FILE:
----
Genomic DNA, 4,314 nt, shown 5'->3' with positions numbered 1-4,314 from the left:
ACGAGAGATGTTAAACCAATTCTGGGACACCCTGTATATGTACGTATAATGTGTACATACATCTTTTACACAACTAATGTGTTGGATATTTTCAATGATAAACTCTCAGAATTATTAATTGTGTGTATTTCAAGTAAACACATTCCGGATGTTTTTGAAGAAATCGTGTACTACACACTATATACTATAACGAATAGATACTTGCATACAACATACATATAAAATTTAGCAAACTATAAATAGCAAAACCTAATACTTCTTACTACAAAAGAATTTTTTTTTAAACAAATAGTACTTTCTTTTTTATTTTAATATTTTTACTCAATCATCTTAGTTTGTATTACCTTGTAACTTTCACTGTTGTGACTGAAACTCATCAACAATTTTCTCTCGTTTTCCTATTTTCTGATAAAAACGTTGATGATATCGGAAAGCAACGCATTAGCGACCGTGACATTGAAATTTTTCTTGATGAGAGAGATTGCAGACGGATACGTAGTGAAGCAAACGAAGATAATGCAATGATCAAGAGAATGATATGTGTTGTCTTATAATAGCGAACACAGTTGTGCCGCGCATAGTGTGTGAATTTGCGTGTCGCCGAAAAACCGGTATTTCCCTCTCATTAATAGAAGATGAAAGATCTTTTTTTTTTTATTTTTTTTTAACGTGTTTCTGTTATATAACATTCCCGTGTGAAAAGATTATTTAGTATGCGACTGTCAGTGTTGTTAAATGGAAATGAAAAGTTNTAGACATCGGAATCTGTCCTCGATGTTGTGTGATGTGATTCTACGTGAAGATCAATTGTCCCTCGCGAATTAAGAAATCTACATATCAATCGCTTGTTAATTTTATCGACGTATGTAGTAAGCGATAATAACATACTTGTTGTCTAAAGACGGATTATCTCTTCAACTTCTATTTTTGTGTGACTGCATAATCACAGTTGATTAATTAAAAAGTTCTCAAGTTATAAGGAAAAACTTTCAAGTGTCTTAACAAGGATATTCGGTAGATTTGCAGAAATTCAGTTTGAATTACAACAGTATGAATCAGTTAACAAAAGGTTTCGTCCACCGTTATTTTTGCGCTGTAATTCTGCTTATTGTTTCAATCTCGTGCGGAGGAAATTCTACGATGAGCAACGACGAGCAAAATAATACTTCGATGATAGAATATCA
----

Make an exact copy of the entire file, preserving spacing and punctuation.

Genomic DNA, 4,314 nt, shown 5'->3' with positions numbered 1-4,314 from the left:
ACGAGAGATGTTAAACCAATTCTGGGACACCCTGTATATGTACGTATAATGTGTACATACATCTTTTACACAACTAATGTGTTGGATATTTTCAATGATAAACTCTCAGAATTATTAATTGTGTGTATTTCAAGTAAACACATTCCGGATGTTTTTGAAGAAATCGTGTACTACACACTATATACTATAACGAATAGATACTTGCATACAACATACATATAAAATTTAGCAAACTATAAATAGCAAAACCTAATACTTCTTACTACAAAAGAATTTTTTTTTAAACAAATAGTACTTTCTTTTTTATTTTAATATTTTTACTCAATCATCTTAGTTTGTATTACCTTGTAACTTTCACTGTTGTGACTGAAACTCATCAACAATTTTCTCTCGTTTTCCTATTTTCTGATAAAAACGTTGATGATATCGGAAAGCAACGCATTAGCGACCGTGACATTGAAATTTTTCTTGATGAGAGAGATTGCAGACGGATACGTAGTGAAGCAAACGAAGATAATGCAATGATCAAGAGAATGATATGTGTTGTCTTATAATAGCGAACACAGTTGTGCCGCGCATAGTGTGTGAATTTGCGTGTCGCCGAAAAACCGGTATTTCCCTCTCATTAATAGAAGATGAAAGATCTTTTTTTTTTTATTTTTTTTTAACGTGTTTCTGTTATATAACATTCCCGTGTGAAAAGATTATTTAGTATGCGACTGTCAGTGTTGTTAAATGGAAATGAAAAGTTNTAGACATCGGAATCTGTCCTCGATGTTGTGTGATGTGATTCTACGTGAAGATCAATTGTCCCTCGCGAATTAAGAAATCTACATATCAATCGCTTGTTAATTTTATCGACGTATGTAGTAAGCGATAATAACATACTTGTTGTCTAAAGACGGATTATCTCTTCAACTTCTATTTTTGTGTGACTGCATAATCACAGTTGATTAATTAAAAAGTTCTCAAGTTATAAGGAAAAACTTTCAAGTGTCTTAACAAGGATATTCGGTAGATTTGCAGAAATTCAGTTTGAATTACAACAGTATGAATCAGTTAACAAAAGGTTTCGTCCACCGTTATTTTTGCGCTGTAATTCTGCTTATTGTTTCAATCTCGTGCGGAGGAAATTCTACGATGAGCAACGACGAGCAAAATAATACTTCGATGATAGAATATCA